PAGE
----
This post arises from the happy coincidence of two books I have been reading recently, books which, at first sight, don’t seem to have much in common. The first is Maya Angelou’s “See How The Caged Bird Sings.” We discussed it this morning at the monthly Birmingham Feminist Book Club. Part of a wide-ranging discussion revolved around literature as a means of self understanding, this arising from Angelou’s won discussion in her book of what reading the classics of English literature, and especially, Shakespeare, meant to her, and how she was able, by engaging with the texts, to make sense of her own experience.
This was a concept that was made real for me a couple of years ago when I was a volunteer buddy for a Community Interest Company that worked with adults experiencing mental health difficulties, in particular by encouraging them to read literature and sharing their experiences. To get a flavour of what they did I was invited to attend one of the meetings. We were reading Rose Tremain’s novel The Road Home. The group consisted of people of varying ages, many of whom lived in considerable isolation, an isolation made worse by anxiety and phobias. Some of them only left the house for the weekly meeting in a local library. Most of them had little experience of serious reading. From the discussion, however, it became clear that the book was opening doors for them and all of them were able to use the text to make sense of their own lives, at the same times bringing their won experiences to bear in interpreting the text. As they talked they gave me new insights into the book. This experience was both illuminating and humbling.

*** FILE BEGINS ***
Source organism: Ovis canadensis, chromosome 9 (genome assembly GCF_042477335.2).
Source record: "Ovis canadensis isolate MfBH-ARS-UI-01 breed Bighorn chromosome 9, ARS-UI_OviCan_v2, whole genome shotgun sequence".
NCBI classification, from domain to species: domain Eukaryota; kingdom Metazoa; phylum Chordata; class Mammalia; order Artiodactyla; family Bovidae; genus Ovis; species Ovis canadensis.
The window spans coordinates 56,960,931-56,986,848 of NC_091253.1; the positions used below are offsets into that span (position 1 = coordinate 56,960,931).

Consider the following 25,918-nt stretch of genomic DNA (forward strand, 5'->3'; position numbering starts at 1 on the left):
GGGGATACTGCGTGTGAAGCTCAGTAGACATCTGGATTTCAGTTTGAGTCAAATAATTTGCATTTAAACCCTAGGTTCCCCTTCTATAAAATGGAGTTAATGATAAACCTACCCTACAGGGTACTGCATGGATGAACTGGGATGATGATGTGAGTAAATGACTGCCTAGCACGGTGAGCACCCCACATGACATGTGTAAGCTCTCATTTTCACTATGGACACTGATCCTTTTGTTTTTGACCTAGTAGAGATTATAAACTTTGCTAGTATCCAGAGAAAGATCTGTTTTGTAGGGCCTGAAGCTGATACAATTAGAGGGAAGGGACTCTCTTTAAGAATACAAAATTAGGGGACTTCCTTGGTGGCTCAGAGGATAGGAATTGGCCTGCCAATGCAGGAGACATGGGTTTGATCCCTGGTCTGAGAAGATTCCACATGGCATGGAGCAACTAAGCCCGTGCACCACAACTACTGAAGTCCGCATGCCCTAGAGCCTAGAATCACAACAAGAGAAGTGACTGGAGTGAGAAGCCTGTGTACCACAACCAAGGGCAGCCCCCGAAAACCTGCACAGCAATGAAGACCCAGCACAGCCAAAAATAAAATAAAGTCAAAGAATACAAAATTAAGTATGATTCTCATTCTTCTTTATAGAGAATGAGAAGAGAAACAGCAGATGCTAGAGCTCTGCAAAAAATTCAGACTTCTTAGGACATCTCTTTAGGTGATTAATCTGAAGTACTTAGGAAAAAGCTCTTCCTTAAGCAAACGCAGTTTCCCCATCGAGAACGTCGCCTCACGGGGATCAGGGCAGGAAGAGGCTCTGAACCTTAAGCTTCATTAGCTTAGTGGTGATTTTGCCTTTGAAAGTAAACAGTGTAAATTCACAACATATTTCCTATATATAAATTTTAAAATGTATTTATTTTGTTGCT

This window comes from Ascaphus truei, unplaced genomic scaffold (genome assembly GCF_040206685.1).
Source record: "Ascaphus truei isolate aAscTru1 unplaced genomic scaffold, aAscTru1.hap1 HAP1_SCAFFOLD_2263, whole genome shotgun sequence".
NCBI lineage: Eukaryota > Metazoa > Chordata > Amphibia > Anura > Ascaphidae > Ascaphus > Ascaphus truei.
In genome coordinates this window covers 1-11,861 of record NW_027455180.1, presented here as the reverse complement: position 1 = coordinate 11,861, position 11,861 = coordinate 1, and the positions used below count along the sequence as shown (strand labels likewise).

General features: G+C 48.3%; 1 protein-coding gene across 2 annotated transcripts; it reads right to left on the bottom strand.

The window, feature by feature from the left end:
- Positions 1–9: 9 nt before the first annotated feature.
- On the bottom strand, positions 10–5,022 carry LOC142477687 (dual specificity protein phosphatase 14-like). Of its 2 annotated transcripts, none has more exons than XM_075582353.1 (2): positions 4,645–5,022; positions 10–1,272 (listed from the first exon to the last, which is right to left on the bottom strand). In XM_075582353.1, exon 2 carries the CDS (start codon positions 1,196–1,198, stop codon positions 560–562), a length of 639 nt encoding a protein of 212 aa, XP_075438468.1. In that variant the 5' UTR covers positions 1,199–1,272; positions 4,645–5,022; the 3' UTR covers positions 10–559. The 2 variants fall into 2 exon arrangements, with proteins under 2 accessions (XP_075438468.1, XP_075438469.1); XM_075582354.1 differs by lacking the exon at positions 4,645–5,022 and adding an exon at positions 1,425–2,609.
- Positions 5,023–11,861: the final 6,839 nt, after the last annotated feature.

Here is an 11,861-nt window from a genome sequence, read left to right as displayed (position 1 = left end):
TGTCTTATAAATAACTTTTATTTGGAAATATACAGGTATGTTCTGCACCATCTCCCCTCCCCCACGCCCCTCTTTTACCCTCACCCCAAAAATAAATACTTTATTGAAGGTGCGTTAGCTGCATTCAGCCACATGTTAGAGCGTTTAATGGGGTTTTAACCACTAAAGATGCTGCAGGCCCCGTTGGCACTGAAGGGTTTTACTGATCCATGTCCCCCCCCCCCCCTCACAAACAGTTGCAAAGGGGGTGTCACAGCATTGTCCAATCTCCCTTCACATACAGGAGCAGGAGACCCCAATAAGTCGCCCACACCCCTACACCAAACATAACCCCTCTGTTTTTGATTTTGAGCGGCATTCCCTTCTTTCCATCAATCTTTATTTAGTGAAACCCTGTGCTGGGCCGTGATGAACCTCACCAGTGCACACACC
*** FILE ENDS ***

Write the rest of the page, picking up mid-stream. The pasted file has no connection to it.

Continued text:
These experiences and thoughts are particularly relevant to the other book I have been reading. This is an anthology called Identity, whose contributors all attended the recent Eroticon conference. I have to declare an interest. I was one of the contributors. But that is now why I am writing about it. The content is pretty eclectic, some of it personal reminiscence, and painful reminiscence at that, some of it fantasy, some of it opinion, some of it seriously hot, you know, the stuff you read one handed. And then there was Meg-John Barker’s piece on erotic fiction as means of self understanding which got me reflecting again on my own identity, or in this case my sexual identity and what it means to me. This short essay was in my head as I read the other pieces and enriched my reading experience. This really is as a wonderful anthology and I can’t recommend it highly enough.
Erotic fiction has changed my life. I really don’t know why, one day in 2012, I felt the urge tio write a story about a carer in a elderly person’s home who has a relationship with a gay man whose carer he is. Other stories followed. I went online, I set up a Twitter account, I read voraciously, I discovered Eroticon and became part of a community. And a new Eve emerged, an Eve who is kinky, bisexual, who is proud to know sex workers she can call friends, an Eve committed to the freeest possible expression of human sexuality (subject to consent). In short an Eve I could not have imagined even existed only 6 years ago. It is through erotic literature that I have discovered what was previously latent, and been able to articulate it.
The main protagonist of my first story was Eric, an Oxford graduate who had been jailed for “gross indecency” in the dark days before 1967 and who experienced late sexual joy with a younger man. I killed him off at the end as the younger man had to move on and make his own way as a gay man in a different age, but acutely aware of the debt gay men, indeed all of us who are in some way not heteronormative, owe to those who suffered for daring to be different. I made sure, however, that Eric died happy, at peace with himself. I knew then that I owed him that. I know now that I owe him much more.